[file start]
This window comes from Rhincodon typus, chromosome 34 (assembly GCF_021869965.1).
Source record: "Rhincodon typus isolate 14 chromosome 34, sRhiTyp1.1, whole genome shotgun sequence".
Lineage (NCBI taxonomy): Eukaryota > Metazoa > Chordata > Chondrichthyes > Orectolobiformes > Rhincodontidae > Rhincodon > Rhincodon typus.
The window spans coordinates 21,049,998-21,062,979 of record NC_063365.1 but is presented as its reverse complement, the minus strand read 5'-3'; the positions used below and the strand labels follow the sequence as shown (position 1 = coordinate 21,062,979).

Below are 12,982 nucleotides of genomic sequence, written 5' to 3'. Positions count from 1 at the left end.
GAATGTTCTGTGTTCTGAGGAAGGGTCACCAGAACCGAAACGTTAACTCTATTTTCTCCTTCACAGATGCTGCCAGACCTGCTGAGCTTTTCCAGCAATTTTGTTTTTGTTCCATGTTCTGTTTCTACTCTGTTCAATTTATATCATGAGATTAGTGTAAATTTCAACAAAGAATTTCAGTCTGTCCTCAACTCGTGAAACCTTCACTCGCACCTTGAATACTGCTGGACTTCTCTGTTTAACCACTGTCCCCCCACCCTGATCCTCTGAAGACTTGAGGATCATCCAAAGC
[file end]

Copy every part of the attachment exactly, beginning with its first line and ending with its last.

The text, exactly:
This window comes from Rhincodon typus, chromosome 34 (assembly GCF_021869965.1).
Source record: "Rhincodon typus isolate 14 chromosome 34, sRhiTyp1.1, whole genome shotgun sequence".
Lineage (NCBI taxonomy): Eukaryota > Metazoa > Chordata > Chondrichthyes > Orectolobiformes > Rhincodontidae > Rhincodon > Rhincodon typus.
The window spans coordinates 21,049,998-21,062,979 of record NC_063365.1 but is presented as its reverse complement, the minus strand read 5'-3'; the positions used below and the strand labels follow the sequence as shown (position 1 = coordinate 21,062,979).

Below are 12,982 nucleotides of genomic sequence, written 5' to 3'. Positions count from 1 at the left end.
GAATGTTCTGTGTTCTGAGGAAGGGTCACCAGAACCGAAACGTTAACTCTATTTTCTCCTTCACAGATGCTGCCAGACCTGCTGAGCTTTTCCAGCAATTTTGTTTTTGTTCCATGTTCTGTTTCTACTCTGTTCAATTTATATCATGAGATTAGTGTAAATTTCAACAAAGAATTTCAGTCTGTCCTCAACTCGTGAAACCTTCACTCGCACCTTGAATACTGCTGGACTTCTCTGTTTAACCACTGTCCCCCCACCCTGATCCTCTGAAGACTTGAGGATCATCCAAAGC